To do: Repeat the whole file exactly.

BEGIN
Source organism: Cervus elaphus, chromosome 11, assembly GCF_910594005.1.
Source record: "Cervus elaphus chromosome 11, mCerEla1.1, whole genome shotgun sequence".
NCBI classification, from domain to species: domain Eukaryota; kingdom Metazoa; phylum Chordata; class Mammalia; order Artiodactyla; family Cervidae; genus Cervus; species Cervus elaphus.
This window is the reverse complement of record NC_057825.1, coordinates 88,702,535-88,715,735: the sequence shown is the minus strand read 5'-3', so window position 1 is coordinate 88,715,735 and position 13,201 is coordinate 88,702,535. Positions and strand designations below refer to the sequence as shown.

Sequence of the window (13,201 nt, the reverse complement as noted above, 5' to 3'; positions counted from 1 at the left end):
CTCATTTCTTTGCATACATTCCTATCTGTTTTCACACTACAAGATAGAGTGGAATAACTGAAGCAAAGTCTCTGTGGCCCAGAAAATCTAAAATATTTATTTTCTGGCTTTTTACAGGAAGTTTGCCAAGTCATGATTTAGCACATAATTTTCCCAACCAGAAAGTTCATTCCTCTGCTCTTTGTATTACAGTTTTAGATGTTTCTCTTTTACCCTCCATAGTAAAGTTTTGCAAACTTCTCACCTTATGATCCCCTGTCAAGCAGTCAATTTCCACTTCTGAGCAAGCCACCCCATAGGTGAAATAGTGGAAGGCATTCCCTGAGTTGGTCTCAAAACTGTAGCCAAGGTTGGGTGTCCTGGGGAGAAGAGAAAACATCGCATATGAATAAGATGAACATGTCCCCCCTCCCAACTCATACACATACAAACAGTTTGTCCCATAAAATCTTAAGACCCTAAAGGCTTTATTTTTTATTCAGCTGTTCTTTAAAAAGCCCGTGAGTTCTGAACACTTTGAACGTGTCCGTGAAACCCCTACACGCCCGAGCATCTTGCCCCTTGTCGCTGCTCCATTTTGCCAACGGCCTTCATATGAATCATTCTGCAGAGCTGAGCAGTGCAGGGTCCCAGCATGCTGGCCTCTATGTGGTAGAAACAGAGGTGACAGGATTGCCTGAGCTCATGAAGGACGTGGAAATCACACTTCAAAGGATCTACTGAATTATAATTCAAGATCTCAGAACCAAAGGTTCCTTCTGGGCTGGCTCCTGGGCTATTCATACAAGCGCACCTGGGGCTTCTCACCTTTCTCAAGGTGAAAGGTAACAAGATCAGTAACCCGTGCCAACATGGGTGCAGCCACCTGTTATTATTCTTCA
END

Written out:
Source organism: Cervus elaphus, chromosome 11, assembly GCF_910594005.1.
Source record: "Cervus elaphus chromosome 11, mCerEla1.1, whole genome shotgun sequence".
NCBI classification, from domain to species: domain Eukaryota; kingdom Metazoa; phylum Chordata; class Mammalia; order Artiodactyla; family Cervidae; genus Cervus; species Cervus elaphus.
This window is the reverse complement of record NC_057825.1, coordinates 88,702,535-88,715,735: the sequence shown is the minus strand read 5'-3', so window position 1 is coordinate 88,715,735 and position 13,201 is coordinate 88,702,535. Positions and strand designations below refer to the sequence as shown.

Sequence of the window (13,201 nt, the reverse complement as noted above, 5' to 3'; positions counted from 1 at the left end):
CTCATTTCTTTGCATACATTCCTATCTGTTTTCACACTACAAGATAGAGTGGAATAACTGAAGCAAAGTCTCTGTGGCCCAGAAAATCTAAAATATTTATTTTCTGGCTTTTTACAGGAAGTTTGCCAAGTCATGATTTAGCACATAATTTTCCCAACCAGAAAGTTCATTCCTCTGCTCTTTGTATTACAGTTTTAGATGTTTCTCTTTTACCCTCCATAGTAAAGTTTTGCAAACTTCTCACCTTATGATCCCCTGTCAAGCAGTCAATTTCCACTTCTGAGCAAGCCACCCCATAGGTGAAATAGTGGAAGGCATTCCCTGAGTTGGTCTCAAAACTGTAGCCAAGGTTGGGTGTCCTGGGGAGAAGAGAAAACATCGCATATGAATAAGATGAACATGTCCCCCCTCCCAACTCATACACATACAAACAGTTTGTCCCATAAAATCTTAAGACCCTAAAGGCTTTATTTTTTATTCAGCTGTTCTTTAAAAAGCCCGTGAGTTCTGAACACTTTGAACGTGTCCGTGAAACCCCTACACGCCCGAGCATCTTGCCCCTTGTCGCTGCTCCATTTTGCCAACGGCCTTCATATGAATCATTCTGCAGAGCTGAGCAGTGCAGGGTCCCAGCATGCTGGCCTCTATGTGGTAGAAACAGAGGTGACAGGATTGCCTGAGCTCATGAAGGACGTGGAAATCACACTTCAAAGGATCTACTGAATTATAATTCAAGATCTCAGAACCAAAGGTTCCTTCTGGGCTGGCTCCTGGGCTATTCATACAAGCGCACCTGGGGCTTCTCACCTTTCTCAAGGTGAAAGGTAACAAGATCAGTAACCCGTGCCAACATGGGTGCAGCCACCTGTTATTATTCTTCA